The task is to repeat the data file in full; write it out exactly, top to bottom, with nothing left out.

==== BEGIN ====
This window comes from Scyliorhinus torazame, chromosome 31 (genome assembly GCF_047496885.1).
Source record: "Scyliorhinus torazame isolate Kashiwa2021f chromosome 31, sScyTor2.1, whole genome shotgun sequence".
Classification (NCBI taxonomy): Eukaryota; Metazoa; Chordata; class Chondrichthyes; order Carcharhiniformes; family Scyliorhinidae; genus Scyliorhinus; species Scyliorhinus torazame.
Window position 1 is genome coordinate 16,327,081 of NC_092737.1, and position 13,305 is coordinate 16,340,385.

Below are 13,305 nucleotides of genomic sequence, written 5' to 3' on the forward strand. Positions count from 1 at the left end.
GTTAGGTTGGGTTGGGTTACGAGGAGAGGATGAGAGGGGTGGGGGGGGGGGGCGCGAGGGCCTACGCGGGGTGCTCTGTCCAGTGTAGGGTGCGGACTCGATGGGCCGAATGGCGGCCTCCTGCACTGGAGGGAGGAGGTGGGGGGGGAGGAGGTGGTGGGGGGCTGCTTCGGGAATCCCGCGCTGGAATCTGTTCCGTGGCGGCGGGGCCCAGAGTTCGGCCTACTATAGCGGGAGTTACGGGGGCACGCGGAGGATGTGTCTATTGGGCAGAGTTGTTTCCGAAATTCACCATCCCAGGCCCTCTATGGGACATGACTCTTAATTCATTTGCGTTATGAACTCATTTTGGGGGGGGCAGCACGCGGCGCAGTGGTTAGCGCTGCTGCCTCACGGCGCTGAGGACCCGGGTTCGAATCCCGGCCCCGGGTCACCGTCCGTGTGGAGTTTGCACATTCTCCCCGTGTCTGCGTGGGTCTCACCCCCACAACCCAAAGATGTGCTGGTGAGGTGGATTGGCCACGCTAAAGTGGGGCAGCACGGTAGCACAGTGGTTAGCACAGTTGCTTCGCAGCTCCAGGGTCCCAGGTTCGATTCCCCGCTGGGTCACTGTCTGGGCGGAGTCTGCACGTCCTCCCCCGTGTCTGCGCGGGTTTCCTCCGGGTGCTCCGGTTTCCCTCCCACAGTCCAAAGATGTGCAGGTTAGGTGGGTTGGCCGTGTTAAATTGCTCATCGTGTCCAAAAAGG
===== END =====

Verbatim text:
This window comes from Scyliorhinus torazame, chromosome 31 (genome assembly GCF_047496885.1).
Source record: "Scyliorhinus torazame isolate Kashiwa2021f chromosome 31, sScyTor2.1, whole genome shotgun sequence".
Classification (NCBI taxonomy): Eukaryota; Metazoa; Chordata; class Chondrichthyes; order Carcharhiniformes; family Scyliorhinidae; genus Scyliorhinus; species Scyliorhinus torazame.
Window position 1 is genome coordinate 16,327,081 of NC_092737.1, and position 13,305 is coordinate 16,340,385.

Below are 13,305 nucleotides of genomic sequence, written 5' to 3' on the forward strand. Positions count from 1 at the left end.
GTTAGGTTGGGTTGGGTTACGAGGAGAGGATGAGAGGGGTGGGGGGGGGGGGCGCGAGGGCCTACGCGGGGTGCTCTGTCCAGTGTAGGGTGCGGACTCGATGGGCCGAATGGCGGCCTCCTGCACTGGAGGGAGGAGGTGGGGGGGGAGGAGGTGGTGGGGGGCTGCTTCGGGAATCCCGCGCTGGAATCTGTTCCGTGGCGGCGGGGCCCAGAGTTCGGCCTACTATAGCGGGAGTTACGGGGGCACGCGGAGGATGTGTCTATTGGGCAGAGTTGTTTCCGAAATTCACCATCCCAGGCCCTCTATGGGACATGACTCTTAATTCATTTGCGTTATGAACTCATTTTGGGGGGGGCAGCACGCGGCGCAGTGGTTAGCGCTGCTGCCTCACGGCGCTGAGGACCCGGGTTCGAATCCCGGCCCCGGGTCACCGTCCGTGTGGAGTTTGCACATTCTCCCCGTGTCTGCGTGGGTCTCACCCCCACAACCCAAAGATGTGCTGGTGAGGTGGATTGGCCACGCTAAAGTGGGGCAGCACGGTAGCACAGTGGTTAGCACAGTTGCTTCGCAGCTCCAGGGTCCCAGGTTCGATTCCCCGCTGGGTCACTGTCTGGGCGGAGTCTGCACGTCCTCCCCCGTGTCTGCGCGGGTTTCCTCCGGGTGCTCCGGTTTCCCTCCCACAGTCCAAAGATGTGCAGGTTAGGTGGGTTGGCCGTGTTAAATTGCTCATCGTGTCCAAAAAGG